EMS workers, Kentucky Hospital Association speak out on House Bill 296

The proposed bill would make changes to the way EMS teams respond to calls, but EMS workers say the bill's changes are not going to fix the real problem.

SCOTT COUNTY, Ky. (WTVQ) – Kentucky EMS workers are speaking out against a proposed bill in the state House which includes, among other things, a maximum response time to calls.

According to the Kentucky Board of Emergency Medical Services’ Executive Director, the bill’s changes are not going to fix the real problem.

“We, like everyone else are having staffing issues,” said Kentucky Board of EMS Executive Director Mike Poynter.

Kentucky EMS workers say Kentucky House Bill 296 would be a setback. On the other side, the Kentucky Hospital Association says it would help with response times for critical patient transfers from one hospital to another.

“Unfortunately, a lot of these very sick patients are being delayed transport, anywhere on average, 7 to 8 hours, sometimes 12 hours, sometimes 14 hours, sometimes days. We’re talking heart attacks, strokes, burn victims…and our hospitals just can’t sit by any longer and not have their patients’ needs met. That’s why we’re supporting the bill,” said Kentucky Hospital Association President Nancy Galvagni.

The bill, introduced January 13th, would put the Emergency Medical Services Advisory Committee under the Cabinet for Health and Family Services, as well as establish a maximum response time of 60 minutes for every call, among other changes.

“We understand they’re not always going to be able to do that. Obviously, we’re not prioritizing a facility patient transfer over 911. That is not our intent, that is not what we are trying to do. What we’re merely trying to say is when a hospital calls a local ambulance for the transfer of one of these patients, the expectation should be that we can move that patient in 60 minutes, but if the ambulance is not available, we just want to make sure the hospital can call another ambulance to provide that service,” said Galvagni.

Galvagni says that hospitals in Kentucky are not currently allowed to call another ambulance service provider if the ambulances licensed in the service area are unavailable. Under House Bill 296, that would change.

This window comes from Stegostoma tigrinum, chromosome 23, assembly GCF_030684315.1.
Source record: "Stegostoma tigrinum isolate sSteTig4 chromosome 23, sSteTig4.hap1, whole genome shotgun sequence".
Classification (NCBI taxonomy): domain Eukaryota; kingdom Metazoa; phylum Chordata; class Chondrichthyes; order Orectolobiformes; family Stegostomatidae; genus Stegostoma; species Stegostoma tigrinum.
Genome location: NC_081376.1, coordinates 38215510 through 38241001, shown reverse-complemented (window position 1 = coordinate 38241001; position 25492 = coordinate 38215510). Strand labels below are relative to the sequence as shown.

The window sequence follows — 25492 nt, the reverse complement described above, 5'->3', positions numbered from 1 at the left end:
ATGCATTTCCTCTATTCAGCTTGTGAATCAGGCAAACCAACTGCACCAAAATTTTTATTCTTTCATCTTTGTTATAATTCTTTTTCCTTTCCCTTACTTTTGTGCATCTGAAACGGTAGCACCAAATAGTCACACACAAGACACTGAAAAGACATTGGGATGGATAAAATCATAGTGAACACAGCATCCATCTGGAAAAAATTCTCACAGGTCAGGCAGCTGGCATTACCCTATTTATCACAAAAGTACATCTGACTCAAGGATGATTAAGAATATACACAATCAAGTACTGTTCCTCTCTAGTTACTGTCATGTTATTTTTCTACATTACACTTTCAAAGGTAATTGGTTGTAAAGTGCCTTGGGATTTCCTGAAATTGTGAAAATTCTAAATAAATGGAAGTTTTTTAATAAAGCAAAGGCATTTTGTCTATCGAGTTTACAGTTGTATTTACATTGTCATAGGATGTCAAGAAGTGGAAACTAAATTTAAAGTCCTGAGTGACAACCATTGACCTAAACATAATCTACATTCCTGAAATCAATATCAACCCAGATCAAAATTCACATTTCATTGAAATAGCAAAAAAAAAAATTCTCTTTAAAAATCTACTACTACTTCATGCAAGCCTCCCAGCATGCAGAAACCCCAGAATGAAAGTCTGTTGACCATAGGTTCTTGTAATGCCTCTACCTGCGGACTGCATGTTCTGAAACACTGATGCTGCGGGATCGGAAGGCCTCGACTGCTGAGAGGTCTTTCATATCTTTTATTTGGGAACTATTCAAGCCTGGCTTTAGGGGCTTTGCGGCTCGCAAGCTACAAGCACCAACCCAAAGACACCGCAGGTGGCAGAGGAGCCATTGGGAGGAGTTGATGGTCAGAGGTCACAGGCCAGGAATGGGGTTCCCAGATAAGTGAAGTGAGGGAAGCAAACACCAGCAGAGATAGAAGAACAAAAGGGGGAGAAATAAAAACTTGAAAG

“We just think those types of bureaucratic rules don’t work for the patient,” said Galvagni.

According to The Kentucky Board of Emergency Medical Services, last year, the organization reported that about 93 percent of response times for hospital transfers were within 60 minutes.

“Our primary responsibility is 911, the true emergencies, not to say that transfers aren’t, but they’re in a facility where there are medical professionals. I thought 93 percent was pretty good for the first sixty minutes,” said Poynter.

Georgetown-Scott County EMS says it receives anywhere from 25 to 35 calls per day, which include hospital transfer calls. However, the agency only has four trucks, instead of its usual five, to respond to those calls on most days due to staffing issues.

“It’s never happened that they’ve called for a transfer and we’re like, ‘well, we just won’t get that one this time,’ or ‘we’ll get that one when we can get it.’ If a call comes in, and we have a crew available, they go. Emergency or non-emergency transfer. If we’re busy, of course, we’ll let them know that there’s a delay. That’s not uncommon. The problem is staffing,” said Georgetown-Scott County EMS Director Chris Runyon.

The county’s EMS director says this problem is everywhere, and is the real issue EMS teams around Kentucky are facing.

“We typically run 5 ambulances a day in Scott County. With staffing levels as they are now, sometimes that’s four. With four trucks and as the fastest growing county in Kentucky, it’s hard to keep up with that call volume. So staffing issues have to be addressed,” said Runyon.

The Kentucky Hospital Association is in favor of the bill’s changes to put EMS services under the Cabinet for Health and Human Services, and both sides are willing to work together to reach a compromise.

The bill was introduced by Republican Ken Fleming of Louisville, and is still in committee a week after being introduced.

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